3-24-19 Elizabeth Warren

Sen. Elizabeth Warren (D-Mass.) speaks at Kennett Middle School in Conway on March 24. She is returning to New Hampshire on Wednesday. (JAMIE GEMMITI PHOTO)

CONWAY — Sen. Elizabeth Warren (D-Mass.) will return to the Granite State. for two public events — a town hall in Franconia and a house party in Wolfeboro — on Wednesday.

Meanwhile, President Donald Trump is set to hold a rally in Manchester on Thursday night (see story, page 3). The last time he was in the state was March 2018.

Warren, who is seeking to be the Democratic Party nominee for president, has visited New Hampshire 13 times since January, traveling across 29 towns and cities.

Warren, 70, will host a town hall at the Franconia Town Hall at 2 p.m. (doors open at 1 p.m.). The general public can RSVP at tinyurl.com/yyncyupt.

Later that day, at 6:30 p.m. (doors open at 6 p.m.), Warren will attend a house party at the home of state Rep. Edie DesMarais, the first Democrat ever to chair the Carroll County delegation. The event is weather-dependent; it will be held outdoors. The public can RSVP at tinyurl.com/y6l7fqnn.

In a poll released Thursday by Franklin and Marshall College’s Center for Opinion Research of likely Pennsylvania voters, Warren sat second at 21 percent, trailing only former Vice President Joe Biden, who had 28 percent, but ahead of Vermont Sen. Bernie Sanders, who had 12 percent. California Sen. Kamala Harris was fourth with 8 percent, and South Bend, Ind., Mayor Pete Buttigieg was at 6 percent, with the rest of the field polling at 2 percent or less.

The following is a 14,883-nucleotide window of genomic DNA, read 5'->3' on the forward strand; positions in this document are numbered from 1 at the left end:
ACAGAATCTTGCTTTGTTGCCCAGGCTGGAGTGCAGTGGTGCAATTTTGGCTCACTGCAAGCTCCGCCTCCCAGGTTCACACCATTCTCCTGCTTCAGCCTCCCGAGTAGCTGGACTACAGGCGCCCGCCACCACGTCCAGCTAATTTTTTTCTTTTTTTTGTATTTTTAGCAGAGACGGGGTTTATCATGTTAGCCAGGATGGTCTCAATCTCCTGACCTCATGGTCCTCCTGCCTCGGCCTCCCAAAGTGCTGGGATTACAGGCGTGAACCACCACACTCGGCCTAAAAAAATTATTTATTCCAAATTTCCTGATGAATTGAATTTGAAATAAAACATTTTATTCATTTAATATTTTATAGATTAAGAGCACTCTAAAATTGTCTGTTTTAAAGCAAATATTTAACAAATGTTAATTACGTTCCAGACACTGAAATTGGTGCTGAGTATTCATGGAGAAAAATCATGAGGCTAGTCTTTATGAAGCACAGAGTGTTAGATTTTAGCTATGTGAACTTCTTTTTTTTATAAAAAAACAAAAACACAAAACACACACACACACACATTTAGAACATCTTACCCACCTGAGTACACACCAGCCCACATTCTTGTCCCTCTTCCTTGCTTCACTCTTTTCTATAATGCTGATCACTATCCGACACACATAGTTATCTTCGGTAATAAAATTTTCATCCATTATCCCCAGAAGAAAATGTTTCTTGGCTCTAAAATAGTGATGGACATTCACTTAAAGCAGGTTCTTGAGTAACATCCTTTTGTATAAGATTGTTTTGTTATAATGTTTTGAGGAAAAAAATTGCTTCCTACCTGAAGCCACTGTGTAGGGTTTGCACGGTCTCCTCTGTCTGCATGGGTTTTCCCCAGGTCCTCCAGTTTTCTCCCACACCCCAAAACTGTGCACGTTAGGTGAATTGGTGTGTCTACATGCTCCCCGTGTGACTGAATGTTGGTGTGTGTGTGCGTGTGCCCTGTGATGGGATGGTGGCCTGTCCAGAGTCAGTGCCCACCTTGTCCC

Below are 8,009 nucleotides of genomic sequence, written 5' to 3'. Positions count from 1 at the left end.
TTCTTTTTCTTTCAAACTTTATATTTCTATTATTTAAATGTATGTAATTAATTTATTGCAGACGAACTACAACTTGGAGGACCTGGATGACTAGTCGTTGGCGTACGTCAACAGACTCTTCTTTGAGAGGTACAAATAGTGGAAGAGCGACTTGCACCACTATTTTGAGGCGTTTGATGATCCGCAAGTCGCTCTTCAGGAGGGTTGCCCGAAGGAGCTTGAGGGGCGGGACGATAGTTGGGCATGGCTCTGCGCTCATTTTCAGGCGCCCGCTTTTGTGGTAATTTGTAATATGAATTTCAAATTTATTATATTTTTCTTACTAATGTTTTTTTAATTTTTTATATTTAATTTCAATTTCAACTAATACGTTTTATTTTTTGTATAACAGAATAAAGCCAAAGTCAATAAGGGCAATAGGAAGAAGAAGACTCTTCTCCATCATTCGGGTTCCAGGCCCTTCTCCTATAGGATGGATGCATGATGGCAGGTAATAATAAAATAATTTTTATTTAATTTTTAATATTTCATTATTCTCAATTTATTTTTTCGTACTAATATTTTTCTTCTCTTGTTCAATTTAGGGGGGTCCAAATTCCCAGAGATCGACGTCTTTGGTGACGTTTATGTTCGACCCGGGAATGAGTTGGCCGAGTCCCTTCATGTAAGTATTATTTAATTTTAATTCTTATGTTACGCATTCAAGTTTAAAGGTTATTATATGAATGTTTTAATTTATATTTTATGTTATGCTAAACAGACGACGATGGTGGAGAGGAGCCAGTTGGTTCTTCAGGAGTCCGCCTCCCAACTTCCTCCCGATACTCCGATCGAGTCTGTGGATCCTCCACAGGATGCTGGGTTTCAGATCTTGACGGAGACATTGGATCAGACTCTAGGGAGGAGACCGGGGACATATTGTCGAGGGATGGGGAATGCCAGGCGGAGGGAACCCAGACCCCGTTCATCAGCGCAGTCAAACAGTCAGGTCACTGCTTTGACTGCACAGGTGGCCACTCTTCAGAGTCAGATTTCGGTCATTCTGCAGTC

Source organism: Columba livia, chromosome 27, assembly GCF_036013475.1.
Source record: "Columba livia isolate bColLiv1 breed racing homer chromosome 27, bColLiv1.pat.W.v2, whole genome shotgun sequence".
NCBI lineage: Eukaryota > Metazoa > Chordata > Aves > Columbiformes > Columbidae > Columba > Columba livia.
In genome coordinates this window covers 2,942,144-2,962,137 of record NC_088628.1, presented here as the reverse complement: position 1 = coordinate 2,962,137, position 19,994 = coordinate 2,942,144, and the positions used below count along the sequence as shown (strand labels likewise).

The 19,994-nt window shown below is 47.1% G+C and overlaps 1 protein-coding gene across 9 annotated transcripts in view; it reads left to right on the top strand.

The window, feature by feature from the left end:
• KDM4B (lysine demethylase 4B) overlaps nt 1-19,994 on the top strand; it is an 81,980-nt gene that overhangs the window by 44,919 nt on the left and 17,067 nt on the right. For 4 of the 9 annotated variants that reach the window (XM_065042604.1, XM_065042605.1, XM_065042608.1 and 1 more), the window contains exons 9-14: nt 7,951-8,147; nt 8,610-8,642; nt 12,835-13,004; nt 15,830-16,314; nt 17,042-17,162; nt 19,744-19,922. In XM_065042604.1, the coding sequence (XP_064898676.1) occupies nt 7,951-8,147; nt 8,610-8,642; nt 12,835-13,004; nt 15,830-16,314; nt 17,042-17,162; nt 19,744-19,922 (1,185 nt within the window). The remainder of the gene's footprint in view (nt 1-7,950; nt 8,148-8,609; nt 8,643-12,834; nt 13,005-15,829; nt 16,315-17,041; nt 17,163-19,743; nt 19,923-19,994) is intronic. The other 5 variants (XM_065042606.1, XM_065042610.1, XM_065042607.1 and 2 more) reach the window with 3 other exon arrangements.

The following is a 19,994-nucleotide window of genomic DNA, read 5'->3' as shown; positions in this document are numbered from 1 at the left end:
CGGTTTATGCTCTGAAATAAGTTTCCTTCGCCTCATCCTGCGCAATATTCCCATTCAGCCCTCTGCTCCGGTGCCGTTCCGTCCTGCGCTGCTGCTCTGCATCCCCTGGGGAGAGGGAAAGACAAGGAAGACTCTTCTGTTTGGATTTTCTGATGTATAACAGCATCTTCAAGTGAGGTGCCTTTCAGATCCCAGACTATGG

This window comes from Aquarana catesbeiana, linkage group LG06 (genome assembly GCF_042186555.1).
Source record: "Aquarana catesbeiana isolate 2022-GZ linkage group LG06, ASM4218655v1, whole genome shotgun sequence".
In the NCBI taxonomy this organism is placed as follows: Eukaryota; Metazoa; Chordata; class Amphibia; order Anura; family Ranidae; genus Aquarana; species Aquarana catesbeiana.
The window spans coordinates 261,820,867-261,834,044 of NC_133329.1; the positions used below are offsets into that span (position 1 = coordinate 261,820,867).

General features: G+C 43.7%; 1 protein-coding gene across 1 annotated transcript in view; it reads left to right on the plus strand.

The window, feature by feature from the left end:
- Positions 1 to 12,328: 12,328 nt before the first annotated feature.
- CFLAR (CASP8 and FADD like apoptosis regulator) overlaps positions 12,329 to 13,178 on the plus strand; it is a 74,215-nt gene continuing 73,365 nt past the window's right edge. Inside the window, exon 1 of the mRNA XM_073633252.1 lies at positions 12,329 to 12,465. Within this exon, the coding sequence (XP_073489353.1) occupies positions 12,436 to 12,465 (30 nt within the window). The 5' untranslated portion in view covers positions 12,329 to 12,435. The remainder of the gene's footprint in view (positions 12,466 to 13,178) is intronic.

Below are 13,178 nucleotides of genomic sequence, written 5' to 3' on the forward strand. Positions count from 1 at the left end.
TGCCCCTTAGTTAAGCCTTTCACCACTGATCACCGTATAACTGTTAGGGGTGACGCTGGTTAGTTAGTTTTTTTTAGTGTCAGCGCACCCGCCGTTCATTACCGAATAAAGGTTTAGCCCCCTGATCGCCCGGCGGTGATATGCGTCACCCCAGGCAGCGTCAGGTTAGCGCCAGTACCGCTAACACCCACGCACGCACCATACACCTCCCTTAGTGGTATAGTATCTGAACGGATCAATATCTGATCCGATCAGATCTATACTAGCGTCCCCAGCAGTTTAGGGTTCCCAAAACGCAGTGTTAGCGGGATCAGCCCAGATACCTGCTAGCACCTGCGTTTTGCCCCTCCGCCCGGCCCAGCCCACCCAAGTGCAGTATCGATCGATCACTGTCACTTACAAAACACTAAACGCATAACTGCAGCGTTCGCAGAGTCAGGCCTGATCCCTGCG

Other Democrats seeking the nomination include Michael Bennet, Cory Booker, Steve Bullock, Julian Castro, Bill de Blasio, John Delaney, Tulsi Gabbard, Kirsten Gillibrand, John Hickenlooper, Jay Inslee, Amy Klobuchar, Seth Moulton, Beto O’Rourke, Tim Ryan, Tom Steyer, Marianne Williamson and Andrew Yang.

Back on March 24, Warren painted her vision of a better America during a 55-minute talk to a crowd of 150 at Kennett Middle School. She asked the crowd to help her fight for change in three ways: to change rules in Washington to attack corruption head-on; to change the rules in our economy; and to change the rules in order to protect our democracy.

“I get that they are hard things,” she said. “Folks say to me in Washington, ‘Come on, Elizabeth, ask for a little less ...’” But she noted that people must have said the same thing — “Just too hard, you can’t do this” — to the abolitionists, the suffragettes, the early union organizers, the leaders in the civil rights movement and the early LGBTQ advocates.

But, she said, “none of them gave up. They stayed in the fight. They organized, they persisted and they changed the course of American history.”

Warren added: “We have a chance to do the same now. We have a chance to take back our democracy.”

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